If you are charged with a drug crime, drug court may offer a way for you to regain freedom and control over your life while receiving substance abuse treatment. Drug court also keeps those charged from being incarcerated.
Not all drug offenders are eligible for drug court, however. The court serves mainly those whose criminal charges stemmed from substance abuse problems, usually involving methamphetamine. In other words, you are more likely to benefit from drug court if you are using drugs rather than selling them.
What happens in drug court?
Drug court emphasizes support over punishment. It is intended to reduce the likelihood that someone who committed a crime because of a substance abuse problem will commit another one. In addition to substance abuse treatment, individuals participating in drug court may also receive mental health treatment, family or employment counseling, education, anger management or other support. A parole or probation officer supervises the participant for the duration of the program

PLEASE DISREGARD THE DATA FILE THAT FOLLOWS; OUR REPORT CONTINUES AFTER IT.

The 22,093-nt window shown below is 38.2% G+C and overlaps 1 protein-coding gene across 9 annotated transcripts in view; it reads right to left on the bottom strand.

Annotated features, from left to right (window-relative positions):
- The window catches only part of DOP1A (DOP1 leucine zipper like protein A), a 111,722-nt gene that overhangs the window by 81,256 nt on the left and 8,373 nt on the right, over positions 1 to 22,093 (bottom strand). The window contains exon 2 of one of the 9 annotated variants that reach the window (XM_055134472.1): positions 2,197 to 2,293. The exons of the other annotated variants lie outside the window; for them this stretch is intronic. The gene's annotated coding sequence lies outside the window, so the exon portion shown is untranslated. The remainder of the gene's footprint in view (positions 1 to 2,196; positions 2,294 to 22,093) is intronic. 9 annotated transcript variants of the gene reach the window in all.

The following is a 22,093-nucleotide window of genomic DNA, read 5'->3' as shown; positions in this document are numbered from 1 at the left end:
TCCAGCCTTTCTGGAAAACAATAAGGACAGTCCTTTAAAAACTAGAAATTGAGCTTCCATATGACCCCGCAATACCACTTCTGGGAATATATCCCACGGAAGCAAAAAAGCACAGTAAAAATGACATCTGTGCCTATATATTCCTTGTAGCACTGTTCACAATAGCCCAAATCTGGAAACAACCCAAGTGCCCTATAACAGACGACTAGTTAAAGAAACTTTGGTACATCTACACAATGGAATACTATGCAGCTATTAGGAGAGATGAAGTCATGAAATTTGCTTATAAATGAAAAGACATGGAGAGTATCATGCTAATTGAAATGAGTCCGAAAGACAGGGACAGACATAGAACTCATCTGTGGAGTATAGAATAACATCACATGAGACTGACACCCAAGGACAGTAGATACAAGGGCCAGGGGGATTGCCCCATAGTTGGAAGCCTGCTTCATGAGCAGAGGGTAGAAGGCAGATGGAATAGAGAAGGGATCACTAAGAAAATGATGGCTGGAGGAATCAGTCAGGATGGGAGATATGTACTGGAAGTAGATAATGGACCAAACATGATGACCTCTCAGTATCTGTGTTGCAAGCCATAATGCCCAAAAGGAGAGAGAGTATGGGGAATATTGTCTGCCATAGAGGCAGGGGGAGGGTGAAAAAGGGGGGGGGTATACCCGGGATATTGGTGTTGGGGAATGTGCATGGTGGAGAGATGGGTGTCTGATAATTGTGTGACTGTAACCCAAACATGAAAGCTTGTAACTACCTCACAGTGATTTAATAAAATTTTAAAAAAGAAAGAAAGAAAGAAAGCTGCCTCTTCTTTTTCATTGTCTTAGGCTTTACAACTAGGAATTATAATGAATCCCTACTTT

Why drug court makes a difference
Drug court aims to keep those charged with drug crimes out of the prison system while helping to support their recovery. Aside from helping people get their lives back on track, drug court also serves another purpose: it saves money. Incarceration is significantly more expensive to the state than having lower level drug offenders participate in drug court. For those who have been charged with an eligible drug crime, talking to a lawyer about potentially participating is drug court is a good first step.